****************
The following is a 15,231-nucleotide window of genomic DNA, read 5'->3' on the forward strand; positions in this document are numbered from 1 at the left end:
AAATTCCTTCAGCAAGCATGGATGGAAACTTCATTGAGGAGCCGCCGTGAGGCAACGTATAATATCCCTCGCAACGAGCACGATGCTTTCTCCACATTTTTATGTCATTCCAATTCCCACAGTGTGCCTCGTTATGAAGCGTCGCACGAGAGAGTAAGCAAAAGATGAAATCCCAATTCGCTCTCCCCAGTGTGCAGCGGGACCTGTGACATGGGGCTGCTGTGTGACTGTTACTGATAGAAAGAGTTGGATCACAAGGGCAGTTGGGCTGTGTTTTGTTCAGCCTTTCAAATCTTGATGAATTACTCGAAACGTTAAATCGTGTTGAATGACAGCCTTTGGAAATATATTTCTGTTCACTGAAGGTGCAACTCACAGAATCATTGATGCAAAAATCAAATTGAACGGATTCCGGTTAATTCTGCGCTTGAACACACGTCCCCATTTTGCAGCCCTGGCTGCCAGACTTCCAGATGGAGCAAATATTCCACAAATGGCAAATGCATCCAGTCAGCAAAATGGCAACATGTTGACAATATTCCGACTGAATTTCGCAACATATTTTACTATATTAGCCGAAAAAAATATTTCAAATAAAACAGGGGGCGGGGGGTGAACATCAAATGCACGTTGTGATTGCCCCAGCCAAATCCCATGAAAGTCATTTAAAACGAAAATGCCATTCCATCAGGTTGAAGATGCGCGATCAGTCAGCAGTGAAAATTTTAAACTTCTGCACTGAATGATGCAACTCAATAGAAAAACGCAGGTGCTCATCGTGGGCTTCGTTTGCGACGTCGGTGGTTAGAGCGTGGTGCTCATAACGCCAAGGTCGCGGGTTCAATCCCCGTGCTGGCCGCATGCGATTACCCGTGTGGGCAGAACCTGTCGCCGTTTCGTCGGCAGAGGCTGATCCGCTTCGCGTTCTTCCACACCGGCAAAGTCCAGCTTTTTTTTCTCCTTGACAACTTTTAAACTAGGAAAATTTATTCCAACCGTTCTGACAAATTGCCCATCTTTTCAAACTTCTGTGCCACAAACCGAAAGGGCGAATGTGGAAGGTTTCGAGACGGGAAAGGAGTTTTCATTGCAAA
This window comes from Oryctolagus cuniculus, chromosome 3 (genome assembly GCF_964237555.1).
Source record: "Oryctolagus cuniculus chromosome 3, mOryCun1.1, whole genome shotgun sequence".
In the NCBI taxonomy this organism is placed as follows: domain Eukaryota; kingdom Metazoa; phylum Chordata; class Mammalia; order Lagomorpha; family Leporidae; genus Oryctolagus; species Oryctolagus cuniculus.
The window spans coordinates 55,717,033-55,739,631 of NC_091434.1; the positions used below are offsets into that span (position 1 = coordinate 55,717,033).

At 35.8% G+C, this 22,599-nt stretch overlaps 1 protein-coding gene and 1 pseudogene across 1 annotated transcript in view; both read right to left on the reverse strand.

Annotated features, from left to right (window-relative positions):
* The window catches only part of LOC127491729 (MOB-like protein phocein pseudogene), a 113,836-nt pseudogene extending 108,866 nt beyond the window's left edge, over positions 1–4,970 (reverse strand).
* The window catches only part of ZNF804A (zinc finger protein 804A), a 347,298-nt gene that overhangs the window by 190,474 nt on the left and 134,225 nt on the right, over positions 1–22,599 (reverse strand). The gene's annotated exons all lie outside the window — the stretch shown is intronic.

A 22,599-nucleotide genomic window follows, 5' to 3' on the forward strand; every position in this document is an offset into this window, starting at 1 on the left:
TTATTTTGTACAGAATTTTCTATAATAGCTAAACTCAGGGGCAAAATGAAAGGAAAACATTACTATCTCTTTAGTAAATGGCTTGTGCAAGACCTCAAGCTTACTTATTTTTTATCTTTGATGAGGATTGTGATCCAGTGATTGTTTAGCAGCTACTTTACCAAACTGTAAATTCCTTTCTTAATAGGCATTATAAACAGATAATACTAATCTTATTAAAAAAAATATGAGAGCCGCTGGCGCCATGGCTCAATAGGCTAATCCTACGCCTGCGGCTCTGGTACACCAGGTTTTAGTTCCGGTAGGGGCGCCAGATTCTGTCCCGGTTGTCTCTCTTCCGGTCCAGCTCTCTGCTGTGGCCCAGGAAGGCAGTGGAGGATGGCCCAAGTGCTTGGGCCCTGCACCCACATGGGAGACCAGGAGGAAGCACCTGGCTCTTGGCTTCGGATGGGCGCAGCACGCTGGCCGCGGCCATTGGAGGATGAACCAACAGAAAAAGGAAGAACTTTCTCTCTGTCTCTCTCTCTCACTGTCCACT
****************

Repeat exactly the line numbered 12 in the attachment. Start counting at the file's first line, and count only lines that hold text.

TTATTTTGTACAGAATTTTCTATAATAGCTAAACTCAGGGGCAAAATGAAAGGAAAACATTACTATCTCTTTAGTAAATGGCTTGTGCAAGACCTCAAGCTTACTTATTTTTTATCTTTGATGAGGATTGTGATCCAGTGATTGTTTAGCAGCTACTTTACCAAACTGTAAATTCCTTTCTTAATAGGCATTATAAACAGATAATACTAATCTTATTAAAAAAAATATGAGAGCCGCTGGCGCCATGGCTCAATAGGCTAATCCTACGCCTGCGGCTCTGGTACACCAGGTTTTAGTTCCGGTAGGGGCGCCAGATTCTGTCCCGGTTGTCTCTCTTCCGGTCCAGCTCTCTGCTGTGGCCCAGGAAGGCAGTGGAGGATGGCCCAAGTGCTTGGGCCCTGCACCCACATGGGAGACCAGGAGGAAGCACCTGGCTCTTGGCTTCGGATGGGCGCAGCACGCTGGCCGCGGCCATTGGAGGATGAACCAACAGAAAAAGGAAGAACTTTCTCTCTGTCTCTCTCTCTCACTGTCCACT